By Roy Carter
There are many challenges that face our ever-increasing demand for energy. The Sun gives us an amazing abundance of power, harnessing it could help propel us into a golden age of civilization. Yet our approach to the typical photovoltaic cells have changed little since the 1800’s and due to the laws of physics, the average 250-watt panel in the peak average of 4 hrs of sunlight only offsets your bill 1kw/hr on average per panel each day.¹
So although having many solar panels can help cut budgets and even help pay for your residential bill (depending on your electric company), there’s still a lot to be desired for many homeowners. Now don’t get me wrong, I have a lot of respect for those who do make the investment and find their panel setup works fine for them. But when you add the government as an intermediary between yourself and your electric company that’s when things start to go astray.
Right now there is a battle of wills in the great solar debate with those in favor showing the cost of new solar farms declining, which could provide an energy revolution. Despite the low cost of fossil fuels, these come with an added environmental cost,² while those on the other side of the fence decry dramatically skyrocketing energy costs:³ 51% increase in Germany during its expansion of wind and solar in 2006-2016; 24% in California; over 100% in Denmark and due to the mismanagement of the Liberal government in Ontario, hydro rates have consistently skyrocketed amidst the 1.1 billion dollar gas plant scandal and over $14 billion (CAD) in overcharges to residents who will never see a rebate from Hydro One in their lifetimes.
There is still hope for solar energy and solar orbs may be a potential solution or perhaps a segue to bring solar power to the average consumer.
How do these crazy contraptions work, you may ask?
By using a globular design, different companies apply everything from water to a glass polymer spherical lens to take the sun’s photons and act like a magnifying glass to focus an intensified beam of light with a dual axis system that takes less energy to adjust for solar positioning than regular flat panels.4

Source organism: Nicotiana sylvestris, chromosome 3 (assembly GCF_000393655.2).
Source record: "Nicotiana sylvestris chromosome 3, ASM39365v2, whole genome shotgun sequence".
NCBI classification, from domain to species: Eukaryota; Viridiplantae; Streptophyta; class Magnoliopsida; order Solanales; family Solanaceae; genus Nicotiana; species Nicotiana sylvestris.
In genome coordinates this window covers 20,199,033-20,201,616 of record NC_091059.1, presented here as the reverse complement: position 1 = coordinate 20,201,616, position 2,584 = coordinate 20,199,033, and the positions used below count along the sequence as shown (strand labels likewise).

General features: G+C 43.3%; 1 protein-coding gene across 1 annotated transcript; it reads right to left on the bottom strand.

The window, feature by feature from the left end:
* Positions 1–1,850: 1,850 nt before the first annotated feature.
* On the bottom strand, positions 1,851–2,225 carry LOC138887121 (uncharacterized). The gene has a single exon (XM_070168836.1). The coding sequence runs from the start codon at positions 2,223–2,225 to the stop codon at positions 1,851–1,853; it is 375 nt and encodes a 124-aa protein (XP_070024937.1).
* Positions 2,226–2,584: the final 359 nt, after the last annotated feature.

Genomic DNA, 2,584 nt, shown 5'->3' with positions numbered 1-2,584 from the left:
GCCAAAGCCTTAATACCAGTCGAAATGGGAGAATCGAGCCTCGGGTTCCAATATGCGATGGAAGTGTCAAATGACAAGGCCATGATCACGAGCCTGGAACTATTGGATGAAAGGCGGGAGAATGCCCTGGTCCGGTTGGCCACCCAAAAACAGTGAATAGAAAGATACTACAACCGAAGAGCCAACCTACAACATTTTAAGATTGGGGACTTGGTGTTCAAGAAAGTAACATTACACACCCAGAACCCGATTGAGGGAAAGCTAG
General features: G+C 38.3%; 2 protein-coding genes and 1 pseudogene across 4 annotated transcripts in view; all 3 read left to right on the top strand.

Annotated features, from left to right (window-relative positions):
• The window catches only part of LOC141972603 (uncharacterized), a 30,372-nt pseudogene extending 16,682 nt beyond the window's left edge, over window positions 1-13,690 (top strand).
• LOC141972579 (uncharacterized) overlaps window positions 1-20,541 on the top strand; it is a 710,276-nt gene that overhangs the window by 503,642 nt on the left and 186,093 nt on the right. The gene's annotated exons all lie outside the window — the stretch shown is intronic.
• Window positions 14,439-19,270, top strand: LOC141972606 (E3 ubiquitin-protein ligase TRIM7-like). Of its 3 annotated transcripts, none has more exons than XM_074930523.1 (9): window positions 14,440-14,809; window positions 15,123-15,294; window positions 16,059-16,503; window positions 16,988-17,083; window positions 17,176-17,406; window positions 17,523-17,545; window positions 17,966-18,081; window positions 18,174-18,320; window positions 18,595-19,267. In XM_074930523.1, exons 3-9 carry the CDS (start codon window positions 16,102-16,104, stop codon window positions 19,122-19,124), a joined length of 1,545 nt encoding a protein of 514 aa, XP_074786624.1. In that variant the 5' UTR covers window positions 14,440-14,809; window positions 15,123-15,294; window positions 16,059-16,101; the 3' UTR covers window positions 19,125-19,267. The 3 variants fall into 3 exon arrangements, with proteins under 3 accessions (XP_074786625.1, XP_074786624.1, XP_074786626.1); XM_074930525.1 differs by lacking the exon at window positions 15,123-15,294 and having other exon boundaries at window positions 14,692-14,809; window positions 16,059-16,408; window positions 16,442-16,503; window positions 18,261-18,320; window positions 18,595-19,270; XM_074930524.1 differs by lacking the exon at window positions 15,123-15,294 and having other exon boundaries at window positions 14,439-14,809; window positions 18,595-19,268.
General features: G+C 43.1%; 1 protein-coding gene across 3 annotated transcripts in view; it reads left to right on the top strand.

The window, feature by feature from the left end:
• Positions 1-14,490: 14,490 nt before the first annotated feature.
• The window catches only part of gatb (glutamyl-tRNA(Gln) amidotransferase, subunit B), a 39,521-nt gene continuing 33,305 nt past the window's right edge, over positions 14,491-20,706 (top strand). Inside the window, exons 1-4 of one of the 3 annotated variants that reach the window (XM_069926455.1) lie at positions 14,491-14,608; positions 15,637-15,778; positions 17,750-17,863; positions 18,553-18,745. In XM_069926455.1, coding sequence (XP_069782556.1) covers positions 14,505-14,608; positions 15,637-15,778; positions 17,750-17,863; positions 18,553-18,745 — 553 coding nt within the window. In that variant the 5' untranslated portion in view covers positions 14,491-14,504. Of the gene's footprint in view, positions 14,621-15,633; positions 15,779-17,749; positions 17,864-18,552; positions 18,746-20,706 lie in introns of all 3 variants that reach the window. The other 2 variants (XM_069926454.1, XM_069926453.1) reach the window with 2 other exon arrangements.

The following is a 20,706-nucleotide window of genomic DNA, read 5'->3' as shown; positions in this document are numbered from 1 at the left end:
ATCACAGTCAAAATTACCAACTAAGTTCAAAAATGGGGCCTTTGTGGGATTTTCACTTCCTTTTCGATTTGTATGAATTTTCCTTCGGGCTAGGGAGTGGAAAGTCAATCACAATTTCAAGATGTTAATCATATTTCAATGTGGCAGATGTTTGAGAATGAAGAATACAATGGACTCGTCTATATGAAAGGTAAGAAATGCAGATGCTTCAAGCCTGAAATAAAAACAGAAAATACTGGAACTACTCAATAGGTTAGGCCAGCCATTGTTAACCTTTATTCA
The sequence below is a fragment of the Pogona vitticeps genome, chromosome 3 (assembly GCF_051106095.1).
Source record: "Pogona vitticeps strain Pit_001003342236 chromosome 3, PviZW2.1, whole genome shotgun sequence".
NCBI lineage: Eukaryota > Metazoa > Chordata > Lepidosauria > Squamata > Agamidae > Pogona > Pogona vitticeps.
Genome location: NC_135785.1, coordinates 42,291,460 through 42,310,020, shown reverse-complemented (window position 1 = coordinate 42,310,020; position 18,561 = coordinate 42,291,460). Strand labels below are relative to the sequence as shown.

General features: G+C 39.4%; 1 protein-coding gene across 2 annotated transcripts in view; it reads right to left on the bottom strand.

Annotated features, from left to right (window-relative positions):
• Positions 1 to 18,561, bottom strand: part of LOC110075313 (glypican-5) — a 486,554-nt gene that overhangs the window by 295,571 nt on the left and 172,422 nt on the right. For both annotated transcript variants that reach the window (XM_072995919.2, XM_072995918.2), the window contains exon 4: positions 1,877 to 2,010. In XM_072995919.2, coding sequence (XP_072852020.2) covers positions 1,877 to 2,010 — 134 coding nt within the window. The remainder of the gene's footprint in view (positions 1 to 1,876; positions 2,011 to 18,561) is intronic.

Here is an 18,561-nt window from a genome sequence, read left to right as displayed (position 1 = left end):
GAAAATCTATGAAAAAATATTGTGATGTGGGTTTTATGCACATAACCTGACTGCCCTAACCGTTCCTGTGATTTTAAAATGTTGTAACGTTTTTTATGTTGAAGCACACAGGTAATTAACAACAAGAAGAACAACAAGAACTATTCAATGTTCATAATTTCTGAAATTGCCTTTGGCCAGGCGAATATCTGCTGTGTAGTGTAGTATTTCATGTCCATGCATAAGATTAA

This means we can replace the large and bulky photovoltaic panels with a smaller area because the beam of light can be focussed much more efficiently using a globular lens. The energy harnessed is 30-50% more abundant using this method and there are even companies like Rawlemon who have come up with ideas for solar architecture, walls made out of thousands of miniature solar orbs to make buildings look more appealing and ‘new age’ to potential business owners and homebuyers.5
Yet this year, Andre Broessel, architect, inventor and founder of Rawlemon solar architecture wrote a scathing press release in February criticizing regulatory barriers and inaction from world leaders and meddling from fossil fuel related influences. He has put his projects on hold to pursue political means to get more funding.
Regardless of whether you agree with his decision or believe he’s just another climate warrior idealogue existing on mass subsidization, the objective of getting his products out and readily available to the public has suffered tremendously from this delay. Yet his designs may pave the way for new ideas and paths to ingenuity.
Hopefully, within the next 5-10 years we’ll see more of this interesting innovation, along with numerous new improvements on the cost and carbon footprints in the manufacturing of current photovoltaic cells. It’s not going to be easy but despite humanity’s many flaws, we have a brilliant and unparalleled ability to rise above almost any challenge presented to us. And perhaps we can one day reach a realistic amalgamation of technologies to move confidently into the future.